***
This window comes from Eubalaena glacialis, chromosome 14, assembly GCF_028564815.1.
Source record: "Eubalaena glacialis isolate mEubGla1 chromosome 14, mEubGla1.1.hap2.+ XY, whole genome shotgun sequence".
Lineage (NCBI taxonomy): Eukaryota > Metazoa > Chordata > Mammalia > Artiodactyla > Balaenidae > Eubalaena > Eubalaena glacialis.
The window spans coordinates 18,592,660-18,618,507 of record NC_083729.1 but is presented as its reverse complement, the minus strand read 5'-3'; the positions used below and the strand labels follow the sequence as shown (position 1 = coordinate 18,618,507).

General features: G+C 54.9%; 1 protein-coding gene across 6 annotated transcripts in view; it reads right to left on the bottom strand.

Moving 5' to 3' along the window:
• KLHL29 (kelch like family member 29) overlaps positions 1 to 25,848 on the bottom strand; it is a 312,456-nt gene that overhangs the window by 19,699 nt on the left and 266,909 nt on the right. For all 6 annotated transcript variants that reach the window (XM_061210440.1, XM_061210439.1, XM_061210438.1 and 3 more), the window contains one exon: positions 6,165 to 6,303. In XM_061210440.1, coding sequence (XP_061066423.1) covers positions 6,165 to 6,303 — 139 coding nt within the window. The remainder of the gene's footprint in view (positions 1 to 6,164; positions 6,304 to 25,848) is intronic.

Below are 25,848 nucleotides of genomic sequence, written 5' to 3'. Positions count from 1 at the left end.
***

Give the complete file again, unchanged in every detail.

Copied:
This window comes from Eubalaena glacialis, chromosome 14, assembly GCF_028564815.1.
Source record: "Eubalaena glacialis isolate mEubGla1 chromosome 14, mEubGla1.1.hap2.+ XY, whole genome shotgun sequence".
Lineage (NCBI taxonomy): Eukaryota > Metazoa > Chordata > Mammalia > Artiodactyla > Balaenidae > Eubalaena > Eubalaena glacialis.
The window spans coordinates 18,592,660-18,618,507 of record NC_083729.1 but is presented as its reverse complement, the minus strand read 5'-3'; the positions used below and the strand labels follow the sequence as shown (position 1 = coordinate 18,618,507).

General features: G+C 54.9%; 1 protein-coding gene across 6 annotated transcripts in view; it reads right to left on the bottom strand.

Moving 5' to 3' along the window:
• KLHL29 (kelch like family member 29) overlaps positions 1 to 25,848 on the bottom strand; it is a 312,456-nt gene that overhangs the window by 19,699 nt on the left and 266,909 nt on the right. For all 6 annotated transcript variants that reach the window (XM_061210440.1, XM_061210439.1, XM_061210438.1 and 3 more), the window contains one exon: positions 6,165 to 6,303. In XM_061210440.1, coding sequence (XP_061066423.1) covers positions 6,165 to 6,303 — 139 coding nt within the window. The remainder of the gene's footprint in view (positions 1 to 6,164; positions 6,304 to 25,848) is intronic.

Below are 25,848 nucleotides of genomic sequence, written 5' to 3'. Positions count from 1 at the left end.